Healthy Behaviours: 
Solitary masturbation or engaging in sexual activity     
Sexually explicit conversations and jokes within the current cultural norm                         
Use of internet/e-media in sexual activity 
Unhealthy Behaviours: Exposing genitals or masturbating in public Sexual degradation/humiliation of self or others attempting/forcing others to expose genital. Genital injury to self or others 


What makes a child more vulnerable to HBS?

A study by Hackett et al (2013) of children displaying harmful sexual behaviour suggests that two-thirds had experienced some kind of abuse or trauma such as 

  • Physical, emotional or sexual  abuse
  • severe neglect
  • parental rejection, family breakdown
  • domestic violence
  • parental drug and alcohol abuse

Family history and backgrounds can impact the sexual behaviour of children e.g. if parents have been sexually abused themselves, or there is evidence of historic DV. Children who have been sexually abused often don’t realise that what has happened to them is wrong, and can lead to normalisation of HSB’s towards others (Ringrose et al, 2012). 


Signs and Indicators of HSB

There are early signs of developmentally inappropriate behaviour that carers and professionals may observe e.g. overt aggressive sexualised language.  

The best way to make a judgement is to develop confidence regarding what is healthy sexual development in children and young people. The best guide to use for this is the Brook Traffic Light Tool  as it covers all age ranges from 0-17 years of age.

Increasingly for older children the use of social media and the internet becomes important and their main vessel for learning. A possible indicator here would be ‘preoccupation’ with the viewing of pornography.  This means that the viewing of this material begins to impact on one or more areas of functioning for the child. The younger the exposure the more likely they may display sexual behaviours that do not fit with their developmental stage.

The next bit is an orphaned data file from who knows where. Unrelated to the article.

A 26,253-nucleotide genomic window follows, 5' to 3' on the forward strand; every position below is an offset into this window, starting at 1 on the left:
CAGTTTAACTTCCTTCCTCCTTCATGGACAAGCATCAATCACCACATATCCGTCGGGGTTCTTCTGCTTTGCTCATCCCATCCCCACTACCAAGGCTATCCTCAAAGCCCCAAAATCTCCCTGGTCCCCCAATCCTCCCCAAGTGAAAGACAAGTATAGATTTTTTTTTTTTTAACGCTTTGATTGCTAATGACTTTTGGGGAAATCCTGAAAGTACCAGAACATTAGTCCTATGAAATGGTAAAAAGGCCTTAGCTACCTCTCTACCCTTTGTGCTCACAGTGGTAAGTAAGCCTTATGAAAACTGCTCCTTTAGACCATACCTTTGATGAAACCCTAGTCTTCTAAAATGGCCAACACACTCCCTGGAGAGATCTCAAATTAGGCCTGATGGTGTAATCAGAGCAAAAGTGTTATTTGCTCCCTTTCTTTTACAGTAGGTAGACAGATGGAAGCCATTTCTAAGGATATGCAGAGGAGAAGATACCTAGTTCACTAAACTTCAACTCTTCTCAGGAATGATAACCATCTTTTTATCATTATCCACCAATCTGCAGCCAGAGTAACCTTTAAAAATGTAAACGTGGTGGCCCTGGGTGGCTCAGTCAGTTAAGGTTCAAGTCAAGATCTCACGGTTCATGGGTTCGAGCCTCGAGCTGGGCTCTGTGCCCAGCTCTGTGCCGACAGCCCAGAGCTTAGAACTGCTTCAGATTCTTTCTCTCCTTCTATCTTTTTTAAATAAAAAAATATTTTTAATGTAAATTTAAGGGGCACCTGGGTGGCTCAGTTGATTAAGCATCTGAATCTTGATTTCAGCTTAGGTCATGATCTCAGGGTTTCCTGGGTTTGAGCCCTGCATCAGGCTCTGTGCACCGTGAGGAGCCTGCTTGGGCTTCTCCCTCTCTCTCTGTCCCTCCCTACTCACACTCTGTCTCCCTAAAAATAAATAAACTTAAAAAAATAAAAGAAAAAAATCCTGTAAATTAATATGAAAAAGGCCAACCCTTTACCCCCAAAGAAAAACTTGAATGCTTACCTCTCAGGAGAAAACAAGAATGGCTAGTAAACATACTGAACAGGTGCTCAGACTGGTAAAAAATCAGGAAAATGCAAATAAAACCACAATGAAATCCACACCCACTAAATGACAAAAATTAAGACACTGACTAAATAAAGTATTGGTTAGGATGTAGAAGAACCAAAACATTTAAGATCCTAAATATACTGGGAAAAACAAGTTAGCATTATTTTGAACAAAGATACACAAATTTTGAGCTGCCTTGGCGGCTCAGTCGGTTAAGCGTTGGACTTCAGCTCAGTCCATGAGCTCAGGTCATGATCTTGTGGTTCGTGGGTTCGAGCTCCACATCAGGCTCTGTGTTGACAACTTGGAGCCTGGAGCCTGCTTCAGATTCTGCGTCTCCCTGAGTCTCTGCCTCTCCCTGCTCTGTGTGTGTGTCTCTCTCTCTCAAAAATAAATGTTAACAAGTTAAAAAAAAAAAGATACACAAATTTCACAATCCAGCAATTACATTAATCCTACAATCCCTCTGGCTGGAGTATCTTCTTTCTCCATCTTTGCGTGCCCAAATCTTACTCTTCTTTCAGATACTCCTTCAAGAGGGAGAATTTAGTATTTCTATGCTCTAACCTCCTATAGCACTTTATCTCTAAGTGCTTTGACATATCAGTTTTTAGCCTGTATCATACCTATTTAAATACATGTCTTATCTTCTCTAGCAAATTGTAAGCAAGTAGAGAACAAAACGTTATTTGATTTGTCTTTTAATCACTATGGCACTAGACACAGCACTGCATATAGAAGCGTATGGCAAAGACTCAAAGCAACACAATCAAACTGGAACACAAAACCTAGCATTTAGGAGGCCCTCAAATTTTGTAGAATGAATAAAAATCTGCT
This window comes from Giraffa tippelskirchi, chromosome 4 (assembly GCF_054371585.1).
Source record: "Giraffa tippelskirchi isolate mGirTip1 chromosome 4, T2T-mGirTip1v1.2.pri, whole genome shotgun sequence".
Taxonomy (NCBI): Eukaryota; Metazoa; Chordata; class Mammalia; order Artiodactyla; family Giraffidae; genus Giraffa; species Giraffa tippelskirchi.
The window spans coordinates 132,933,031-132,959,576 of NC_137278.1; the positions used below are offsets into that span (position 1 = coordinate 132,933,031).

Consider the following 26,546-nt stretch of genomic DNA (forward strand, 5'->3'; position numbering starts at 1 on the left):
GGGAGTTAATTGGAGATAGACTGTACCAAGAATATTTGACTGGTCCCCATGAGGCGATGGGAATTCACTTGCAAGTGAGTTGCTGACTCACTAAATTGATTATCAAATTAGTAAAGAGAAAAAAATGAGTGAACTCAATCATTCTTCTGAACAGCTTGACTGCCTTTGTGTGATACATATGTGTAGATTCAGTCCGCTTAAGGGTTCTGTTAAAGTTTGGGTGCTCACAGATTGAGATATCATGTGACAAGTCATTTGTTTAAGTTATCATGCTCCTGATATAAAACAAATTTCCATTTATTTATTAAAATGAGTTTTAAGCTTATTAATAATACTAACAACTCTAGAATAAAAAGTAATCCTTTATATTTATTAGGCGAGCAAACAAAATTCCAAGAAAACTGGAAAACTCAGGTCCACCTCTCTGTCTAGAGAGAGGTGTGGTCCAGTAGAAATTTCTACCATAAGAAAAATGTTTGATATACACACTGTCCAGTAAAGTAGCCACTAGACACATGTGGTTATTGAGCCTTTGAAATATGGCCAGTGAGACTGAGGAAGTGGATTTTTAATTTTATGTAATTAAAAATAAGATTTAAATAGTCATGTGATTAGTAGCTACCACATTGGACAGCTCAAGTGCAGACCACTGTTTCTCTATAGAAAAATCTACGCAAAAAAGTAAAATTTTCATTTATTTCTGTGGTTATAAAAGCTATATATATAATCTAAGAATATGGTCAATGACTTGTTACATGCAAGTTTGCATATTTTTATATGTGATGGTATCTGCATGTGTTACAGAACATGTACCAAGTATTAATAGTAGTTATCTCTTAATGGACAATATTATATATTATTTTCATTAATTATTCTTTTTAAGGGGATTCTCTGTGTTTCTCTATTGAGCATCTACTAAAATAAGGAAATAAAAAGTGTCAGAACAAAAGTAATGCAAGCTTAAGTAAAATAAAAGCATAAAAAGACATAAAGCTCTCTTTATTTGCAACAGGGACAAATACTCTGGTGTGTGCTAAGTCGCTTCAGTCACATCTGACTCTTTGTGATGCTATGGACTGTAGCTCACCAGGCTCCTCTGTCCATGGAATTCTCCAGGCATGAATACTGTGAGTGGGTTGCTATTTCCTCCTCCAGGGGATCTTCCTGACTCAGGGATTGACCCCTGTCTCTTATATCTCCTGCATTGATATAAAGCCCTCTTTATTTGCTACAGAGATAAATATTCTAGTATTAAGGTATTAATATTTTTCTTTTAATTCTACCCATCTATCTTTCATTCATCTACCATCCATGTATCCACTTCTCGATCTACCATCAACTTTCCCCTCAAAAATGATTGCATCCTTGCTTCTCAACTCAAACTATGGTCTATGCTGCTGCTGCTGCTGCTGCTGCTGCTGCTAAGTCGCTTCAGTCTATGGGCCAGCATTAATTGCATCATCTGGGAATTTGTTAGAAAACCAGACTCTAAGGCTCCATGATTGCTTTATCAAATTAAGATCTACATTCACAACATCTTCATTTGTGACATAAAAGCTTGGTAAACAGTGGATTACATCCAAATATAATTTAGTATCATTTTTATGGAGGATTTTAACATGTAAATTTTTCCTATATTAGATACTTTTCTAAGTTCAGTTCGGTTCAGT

How to Support Children presenting with HSB 

A child or young person presenting with or is subject to HSB should be referred to children’s services for multi-agency assessment and appropriate safeguarding measures drawn up. Accurate records should be kept on all HSB incidents to enable a professional overview of what is happening now and in the future. Identify the reasons behind the child’s behaviour and take appropriate action. 


How to work with the families

  • Consider a trauma-informed approach initially – some behaviours will trigger CJS involvement
  • Adopt a child-centred approach, focusing on their needs, strength’s and risks
  • Build trust, avoiding blame or judgement 
  • Education and support are key to preventing further incidence of HSB 
  • If safe to do so, parents should be involved 
  • Take a multi-agency approach which allows a full overview of the child’s situation 


Areas for Consideration

  • How do we currently recognise & respond to HSB in our service-user group?  
  • How do we work with these children avoid asking the why questions and shaming them?
  • What more can we do to raise awareness of HSB and support victims and their families? 
  • How can we find out more about HSB and who will do this? 


Further Information & References